Finding a Friend

726 Words3 Pages
It was a day just like any other. School had ended and I was making my way home, No friends. I mean, who would want to walk home with the kid who has issues? I’m always alone in school, always the last one picked for a game of football. Why would that change now? I took the route I always took, through the park, down the hill and past the housing estate. You wouldn’t think the housing estate would be the worst part of the journey. Well, for me it was. In the park there was always a group teenagers with their hoods up. They always made me feel uneasy when I walked by. Oh, and dare I forget the older kids who waited for the bus at the bottom of the hill. They always had a new name to call me or some joke about me. It could be my hair or my clothes or it could even be the way I walked; it didn’t matter, they always have something to say. But neither of those things compared to the housing estate. It was not dangerous or scary; in fact, it’s what you would call a perfect neighbourhood; It’s what I saw through the windows that was most painful. People say it’s weird to look through another person’s window, but I just couldn’t help myself. Looking in, watching a big family huddle around a TV. Some laughing, some shouting, even crying sometimes, but all of them happy. The most painful thing was watching some boy or girl walk through a door and then greeted by the mother or the father. God, I wish I knew what that was like. But looking in on all these families, all different, all unique, all so inviting, it made me wonder. Other times it made me sad, and angry, so angry I want to scream at the top of my voice. But there was one feeling that dwarfed everything, and that would be jealousy. Well, I had every right to be jealous, a... ... middle of paper ... ... leave without saying a word, because that had been the case for the last few days, but she didn’t. Instead, she said, “Hi. Aren’t you the new kid, the one you arrived a few days ago? What are you doing up here?” My whole body clenched up, I didn’t want to make a fool of myself on the first word, but after a few moments of silence I managed to respond, “Yea; I arrived a few days ago. I’m Mathew. Um... who are you?” “I’m Kelsey, I’m sorry about what happed to your parents. I know what it’s like” “Thanks, so um... why are you up here?” “I’m looking for some paint for my art work. Do you want to help me?” “Yea, I’d love to” She then picked up a box of paints and made her way back down stairs, calling back to me, telling me to follow her. Ever since my parents died, I had felt like I was alone, she may not know what that’s like, but still I hoped I’d found a friend.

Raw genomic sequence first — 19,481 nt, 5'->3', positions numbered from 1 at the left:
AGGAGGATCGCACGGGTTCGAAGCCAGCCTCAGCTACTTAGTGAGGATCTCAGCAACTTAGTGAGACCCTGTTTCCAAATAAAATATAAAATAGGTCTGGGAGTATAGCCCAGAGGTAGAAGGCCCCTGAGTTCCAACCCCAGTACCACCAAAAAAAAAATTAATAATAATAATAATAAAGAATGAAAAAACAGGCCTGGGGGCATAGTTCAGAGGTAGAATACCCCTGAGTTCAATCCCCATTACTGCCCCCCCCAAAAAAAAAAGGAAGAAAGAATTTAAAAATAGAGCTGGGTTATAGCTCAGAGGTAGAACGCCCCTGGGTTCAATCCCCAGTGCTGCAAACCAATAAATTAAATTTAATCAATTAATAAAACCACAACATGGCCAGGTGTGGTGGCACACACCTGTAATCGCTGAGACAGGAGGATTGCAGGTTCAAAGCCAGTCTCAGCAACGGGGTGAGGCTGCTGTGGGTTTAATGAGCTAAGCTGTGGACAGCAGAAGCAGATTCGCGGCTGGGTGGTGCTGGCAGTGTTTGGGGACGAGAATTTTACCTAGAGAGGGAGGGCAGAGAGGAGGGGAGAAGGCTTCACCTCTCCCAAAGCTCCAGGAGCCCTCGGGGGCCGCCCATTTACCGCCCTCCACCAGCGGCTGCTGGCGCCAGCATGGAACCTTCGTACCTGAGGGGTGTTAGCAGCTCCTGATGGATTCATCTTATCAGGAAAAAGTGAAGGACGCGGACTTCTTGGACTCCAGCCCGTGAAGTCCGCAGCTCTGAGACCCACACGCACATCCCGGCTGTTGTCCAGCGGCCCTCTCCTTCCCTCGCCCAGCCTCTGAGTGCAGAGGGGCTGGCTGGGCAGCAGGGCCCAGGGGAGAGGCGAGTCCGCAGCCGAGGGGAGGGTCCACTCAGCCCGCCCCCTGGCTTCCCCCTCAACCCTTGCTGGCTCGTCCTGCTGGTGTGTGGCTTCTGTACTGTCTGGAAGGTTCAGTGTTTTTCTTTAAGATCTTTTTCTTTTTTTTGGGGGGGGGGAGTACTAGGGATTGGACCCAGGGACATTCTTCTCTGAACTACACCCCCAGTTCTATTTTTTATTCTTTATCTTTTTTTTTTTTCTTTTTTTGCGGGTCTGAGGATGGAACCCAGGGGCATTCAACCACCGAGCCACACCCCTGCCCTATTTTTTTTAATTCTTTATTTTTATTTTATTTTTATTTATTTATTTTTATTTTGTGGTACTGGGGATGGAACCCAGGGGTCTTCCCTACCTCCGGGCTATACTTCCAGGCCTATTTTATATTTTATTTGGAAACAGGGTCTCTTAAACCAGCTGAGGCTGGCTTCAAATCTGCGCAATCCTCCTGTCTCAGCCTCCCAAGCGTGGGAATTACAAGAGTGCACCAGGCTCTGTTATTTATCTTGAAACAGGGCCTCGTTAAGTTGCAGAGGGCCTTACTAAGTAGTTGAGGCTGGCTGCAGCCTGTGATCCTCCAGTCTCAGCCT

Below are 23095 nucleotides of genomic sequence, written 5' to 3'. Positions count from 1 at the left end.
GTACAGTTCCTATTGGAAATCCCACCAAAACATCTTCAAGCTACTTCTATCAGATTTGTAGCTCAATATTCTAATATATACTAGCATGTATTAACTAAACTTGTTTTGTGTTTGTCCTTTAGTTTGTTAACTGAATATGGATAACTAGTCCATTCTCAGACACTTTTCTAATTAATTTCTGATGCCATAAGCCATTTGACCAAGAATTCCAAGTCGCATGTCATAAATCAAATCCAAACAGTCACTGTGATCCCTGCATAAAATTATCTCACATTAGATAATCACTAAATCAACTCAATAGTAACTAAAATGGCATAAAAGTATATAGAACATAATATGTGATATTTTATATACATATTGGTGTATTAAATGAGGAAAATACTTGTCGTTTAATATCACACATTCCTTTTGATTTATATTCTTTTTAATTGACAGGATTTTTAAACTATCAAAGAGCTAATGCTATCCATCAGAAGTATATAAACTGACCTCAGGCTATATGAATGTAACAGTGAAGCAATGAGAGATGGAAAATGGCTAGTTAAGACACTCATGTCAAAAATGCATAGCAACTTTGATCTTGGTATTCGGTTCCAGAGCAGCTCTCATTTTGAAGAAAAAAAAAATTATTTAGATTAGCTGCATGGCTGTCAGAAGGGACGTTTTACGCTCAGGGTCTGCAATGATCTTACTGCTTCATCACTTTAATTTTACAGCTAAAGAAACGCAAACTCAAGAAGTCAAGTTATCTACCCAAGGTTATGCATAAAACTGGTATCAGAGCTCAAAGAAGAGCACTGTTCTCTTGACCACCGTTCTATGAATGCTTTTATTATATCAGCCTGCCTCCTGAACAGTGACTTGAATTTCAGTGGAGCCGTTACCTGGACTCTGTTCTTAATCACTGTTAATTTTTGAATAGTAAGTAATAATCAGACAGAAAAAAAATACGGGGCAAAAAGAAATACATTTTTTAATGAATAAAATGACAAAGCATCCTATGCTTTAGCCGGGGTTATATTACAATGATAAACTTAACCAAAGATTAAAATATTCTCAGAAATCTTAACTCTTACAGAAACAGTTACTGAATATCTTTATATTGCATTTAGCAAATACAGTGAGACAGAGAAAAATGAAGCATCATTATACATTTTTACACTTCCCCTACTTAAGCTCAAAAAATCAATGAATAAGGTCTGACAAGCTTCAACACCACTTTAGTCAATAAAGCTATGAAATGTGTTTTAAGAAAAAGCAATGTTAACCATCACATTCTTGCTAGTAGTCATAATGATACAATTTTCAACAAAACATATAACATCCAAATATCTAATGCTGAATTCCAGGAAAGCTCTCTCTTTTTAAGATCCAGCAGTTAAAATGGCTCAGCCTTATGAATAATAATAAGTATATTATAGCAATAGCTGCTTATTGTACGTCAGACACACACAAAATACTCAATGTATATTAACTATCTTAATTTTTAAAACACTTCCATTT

Open Document